Key Point: Flying at Mach 2 and above creates a number of engineering challenges that have yet to be surmounted.
The 1960s were a heady time for air transportation. Not only were jet airliners all the rage—so too were SSTs, or supersonic transports. The Soviet Union had been the first to enter into the supersonic jet airliner age with their massive—and problematic—Tu-144 design. The French-Anglo Concorde project would follow just a few months later, and benefited from a more mature design, leaving the United States in the lurch. Not wanting to give up ground to the Soviets nor the Europeans, both Lockheed and Boeing drew up schematics for two airframes that were intended to leave their rivals in the dust.
Supersonic transport was such a high priority, that the United States government promised both Lockheed and Boeing the United States would cover 75% of the research and development costs—if a viable supersonic design could be built. Both companies were well-positioned within the aerospace industry to build a winning design.
Boeing opted for a variable-geometry wing design that would in theory offer better handling characteristics at low speeds, like when taking off or landing, and benefit from less aerodynamic drag at supersonic speeds. Lockheed went with a more modest modified delta wing design, following their European rivals.
Though ambitious, Boeing’s wing design was ultimately proven to be workable by American workhorses like the Grumman F-14 Tomcat fighter aircraft, some of which still fly today. The problem with the design was scaling it from a two-seat fighter to a jet airliner with space for hundreds of passengers.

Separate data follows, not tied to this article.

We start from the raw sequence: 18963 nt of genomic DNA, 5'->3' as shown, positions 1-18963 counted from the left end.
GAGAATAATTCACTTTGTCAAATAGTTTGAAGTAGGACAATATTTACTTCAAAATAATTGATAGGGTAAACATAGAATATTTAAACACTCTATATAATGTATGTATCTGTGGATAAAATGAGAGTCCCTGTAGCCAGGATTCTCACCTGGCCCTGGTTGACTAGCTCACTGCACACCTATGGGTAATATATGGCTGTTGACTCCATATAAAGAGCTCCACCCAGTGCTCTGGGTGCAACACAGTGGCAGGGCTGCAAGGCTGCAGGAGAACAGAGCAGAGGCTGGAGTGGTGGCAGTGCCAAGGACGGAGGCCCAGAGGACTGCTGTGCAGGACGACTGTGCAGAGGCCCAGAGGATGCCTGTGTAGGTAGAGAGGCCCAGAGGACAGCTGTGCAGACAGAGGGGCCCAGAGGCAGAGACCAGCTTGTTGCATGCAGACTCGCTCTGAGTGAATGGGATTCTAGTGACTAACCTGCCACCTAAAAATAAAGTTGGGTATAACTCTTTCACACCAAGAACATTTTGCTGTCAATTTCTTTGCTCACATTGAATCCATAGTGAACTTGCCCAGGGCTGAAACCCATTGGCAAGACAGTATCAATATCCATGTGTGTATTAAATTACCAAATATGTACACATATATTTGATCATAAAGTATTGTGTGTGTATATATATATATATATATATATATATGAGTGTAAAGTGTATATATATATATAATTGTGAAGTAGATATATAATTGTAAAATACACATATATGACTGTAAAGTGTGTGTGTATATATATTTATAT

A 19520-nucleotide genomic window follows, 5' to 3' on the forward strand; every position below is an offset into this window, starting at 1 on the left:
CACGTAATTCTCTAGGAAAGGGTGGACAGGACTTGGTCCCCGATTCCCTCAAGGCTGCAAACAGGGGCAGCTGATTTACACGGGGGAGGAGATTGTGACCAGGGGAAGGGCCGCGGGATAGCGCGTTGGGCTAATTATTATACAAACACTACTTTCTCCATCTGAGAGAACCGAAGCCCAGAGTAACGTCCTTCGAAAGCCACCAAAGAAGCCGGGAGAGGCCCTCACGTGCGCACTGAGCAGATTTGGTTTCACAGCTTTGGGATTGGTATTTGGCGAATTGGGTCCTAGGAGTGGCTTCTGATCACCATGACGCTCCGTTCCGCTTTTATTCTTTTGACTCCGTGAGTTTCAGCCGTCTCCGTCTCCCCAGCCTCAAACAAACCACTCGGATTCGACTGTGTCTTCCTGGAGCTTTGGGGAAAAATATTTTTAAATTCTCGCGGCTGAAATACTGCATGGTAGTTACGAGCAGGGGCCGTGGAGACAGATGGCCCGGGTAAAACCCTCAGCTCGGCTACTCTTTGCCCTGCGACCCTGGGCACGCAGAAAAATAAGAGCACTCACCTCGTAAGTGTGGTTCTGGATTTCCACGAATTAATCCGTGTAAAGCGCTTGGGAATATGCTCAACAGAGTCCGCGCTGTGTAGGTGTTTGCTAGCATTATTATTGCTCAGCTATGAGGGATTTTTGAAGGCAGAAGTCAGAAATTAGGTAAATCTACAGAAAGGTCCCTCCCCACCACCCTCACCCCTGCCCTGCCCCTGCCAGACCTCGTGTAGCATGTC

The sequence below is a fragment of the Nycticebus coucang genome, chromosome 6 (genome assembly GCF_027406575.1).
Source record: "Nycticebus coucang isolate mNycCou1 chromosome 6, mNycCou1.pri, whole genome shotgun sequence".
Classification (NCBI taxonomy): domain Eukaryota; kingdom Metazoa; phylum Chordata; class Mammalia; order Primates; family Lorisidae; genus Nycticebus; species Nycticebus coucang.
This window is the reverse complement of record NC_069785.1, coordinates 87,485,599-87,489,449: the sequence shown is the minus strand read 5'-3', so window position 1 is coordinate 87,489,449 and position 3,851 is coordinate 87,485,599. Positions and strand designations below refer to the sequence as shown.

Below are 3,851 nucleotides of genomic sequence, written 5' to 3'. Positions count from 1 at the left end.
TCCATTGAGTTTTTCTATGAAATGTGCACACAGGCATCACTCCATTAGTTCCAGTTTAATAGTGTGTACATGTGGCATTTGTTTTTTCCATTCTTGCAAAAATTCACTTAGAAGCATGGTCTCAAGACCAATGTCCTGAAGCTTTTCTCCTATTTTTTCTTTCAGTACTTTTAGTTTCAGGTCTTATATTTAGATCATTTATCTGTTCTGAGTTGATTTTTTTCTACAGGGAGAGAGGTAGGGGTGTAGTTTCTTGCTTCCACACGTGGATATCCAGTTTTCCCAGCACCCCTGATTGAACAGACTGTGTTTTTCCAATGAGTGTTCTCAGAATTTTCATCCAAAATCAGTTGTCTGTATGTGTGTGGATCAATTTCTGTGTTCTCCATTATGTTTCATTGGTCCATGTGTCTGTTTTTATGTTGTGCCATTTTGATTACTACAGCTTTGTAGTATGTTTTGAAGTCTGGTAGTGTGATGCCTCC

Though variable-sweep wing designs do offer some advantages over aircraft with fixed wings, they are notoriously heavy thanks to the pivot reinforcements required to keep the moving wings secure. Weight—and therefore fuel consumption was a persistent challenge, and a more Concorde-like delta wing design was settled upon. Engineering challenges aside, the other major hurdle to get over was common to all supersonic designs—the ear-splitting sonic boom they caused when crossing the sound barrier.
Ultimately the Concorde solved this problem to limiting speed while over land, letting the throttle go generally only during the transatlantic portion of Europe-North American flights. While this solved the sonic boom problem, particularly for British Concorde flyers, the loud boom all but doomed domestic American supersonic fight.
Ultimately supersonic transport was not as revolutionary as had originally been envisioned. Flying at Mach 2 and above created a number of engineering challenges that have yet to be surmounted—noisy sonic booms not least of all. Not for lack of trying though.
The latest advancement towards commercializing supersonic commercial aviation is Lockheed Martin’s X-59 QueSST concept jet, designed as a part of NASA’s Low-Boom Flight Demonstrator, project. Who knows—this sharply pointed supersonic jet might just be the future of commercial aviation.
Caleb Larson holds a Master of Public Policy degree from the Willy Brandt School of Public Policy. He lives in Berlin and writes on U.S. and Russian foreign and defense policy, German politics, and culture. This article first appeared earlier this year and is reprinted due to reader interest.